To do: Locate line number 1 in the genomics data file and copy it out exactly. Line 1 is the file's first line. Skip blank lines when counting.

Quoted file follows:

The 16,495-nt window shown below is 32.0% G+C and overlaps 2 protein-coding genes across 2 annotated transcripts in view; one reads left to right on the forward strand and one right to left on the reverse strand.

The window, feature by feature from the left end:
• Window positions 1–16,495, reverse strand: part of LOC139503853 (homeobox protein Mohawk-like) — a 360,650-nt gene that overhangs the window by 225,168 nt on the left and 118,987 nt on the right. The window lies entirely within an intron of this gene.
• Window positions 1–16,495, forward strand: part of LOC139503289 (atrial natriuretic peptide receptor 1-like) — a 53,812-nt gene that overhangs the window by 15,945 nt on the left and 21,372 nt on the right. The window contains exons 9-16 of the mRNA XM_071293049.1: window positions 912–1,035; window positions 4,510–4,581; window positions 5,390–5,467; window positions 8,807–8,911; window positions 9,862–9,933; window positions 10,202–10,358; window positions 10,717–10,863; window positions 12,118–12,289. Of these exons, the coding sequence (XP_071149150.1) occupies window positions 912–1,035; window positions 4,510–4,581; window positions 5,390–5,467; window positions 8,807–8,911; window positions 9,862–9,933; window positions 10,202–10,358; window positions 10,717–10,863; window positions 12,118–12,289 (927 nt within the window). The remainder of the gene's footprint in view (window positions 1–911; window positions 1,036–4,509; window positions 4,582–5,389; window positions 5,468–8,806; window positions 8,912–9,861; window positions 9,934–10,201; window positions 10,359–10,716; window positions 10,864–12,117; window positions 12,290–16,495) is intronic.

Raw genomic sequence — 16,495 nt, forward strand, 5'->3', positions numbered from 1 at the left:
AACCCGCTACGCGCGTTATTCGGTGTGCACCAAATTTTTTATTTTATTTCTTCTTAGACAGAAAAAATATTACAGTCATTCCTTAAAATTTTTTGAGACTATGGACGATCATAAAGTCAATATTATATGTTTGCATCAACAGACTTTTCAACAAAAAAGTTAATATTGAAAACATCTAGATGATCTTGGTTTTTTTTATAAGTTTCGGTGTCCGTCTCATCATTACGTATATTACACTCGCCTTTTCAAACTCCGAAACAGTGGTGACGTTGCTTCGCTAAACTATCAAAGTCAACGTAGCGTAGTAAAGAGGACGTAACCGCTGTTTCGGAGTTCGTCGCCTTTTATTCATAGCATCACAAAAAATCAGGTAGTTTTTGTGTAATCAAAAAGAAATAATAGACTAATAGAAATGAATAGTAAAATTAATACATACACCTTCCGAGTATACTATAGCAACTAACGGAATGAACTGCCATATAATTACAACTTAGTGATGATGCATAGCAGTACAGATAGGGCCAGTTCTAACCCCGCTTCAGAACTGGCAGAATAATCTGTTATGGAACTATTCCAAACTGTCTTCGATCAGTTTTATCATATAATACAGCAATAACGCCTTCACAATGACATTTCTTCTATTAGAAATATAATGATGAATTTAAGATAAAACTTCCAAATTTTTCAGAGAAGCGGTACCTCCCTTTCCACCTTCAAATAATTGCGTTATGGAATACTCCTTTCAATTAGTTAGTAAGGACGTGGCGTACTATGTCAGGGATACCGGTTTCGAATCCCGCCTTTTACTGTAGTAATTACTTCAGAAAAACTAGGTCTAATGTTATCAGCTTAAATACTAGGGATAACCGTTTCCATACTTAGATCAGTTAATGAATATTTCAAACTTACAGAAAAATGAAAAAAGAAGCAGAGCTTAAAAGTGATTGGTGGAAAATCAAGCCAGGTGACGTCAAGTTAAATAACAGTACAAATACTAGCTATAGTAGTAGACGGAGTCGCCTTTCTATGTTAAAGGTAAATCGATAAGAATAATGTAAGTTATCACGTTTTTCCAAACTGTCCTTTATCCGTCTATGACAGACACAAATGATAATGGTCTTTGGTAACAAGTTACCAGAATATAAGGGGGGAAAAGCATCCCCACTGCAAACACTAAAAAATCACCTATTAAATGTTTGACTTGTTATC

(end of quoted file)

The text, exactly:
The 16,495-nt window shown below is 32.0% G+C and overlaps 2 protein-coding genes across 2 annotated transcripts in view; one reads left to right on the forward strand and one right to left on the reverse strand.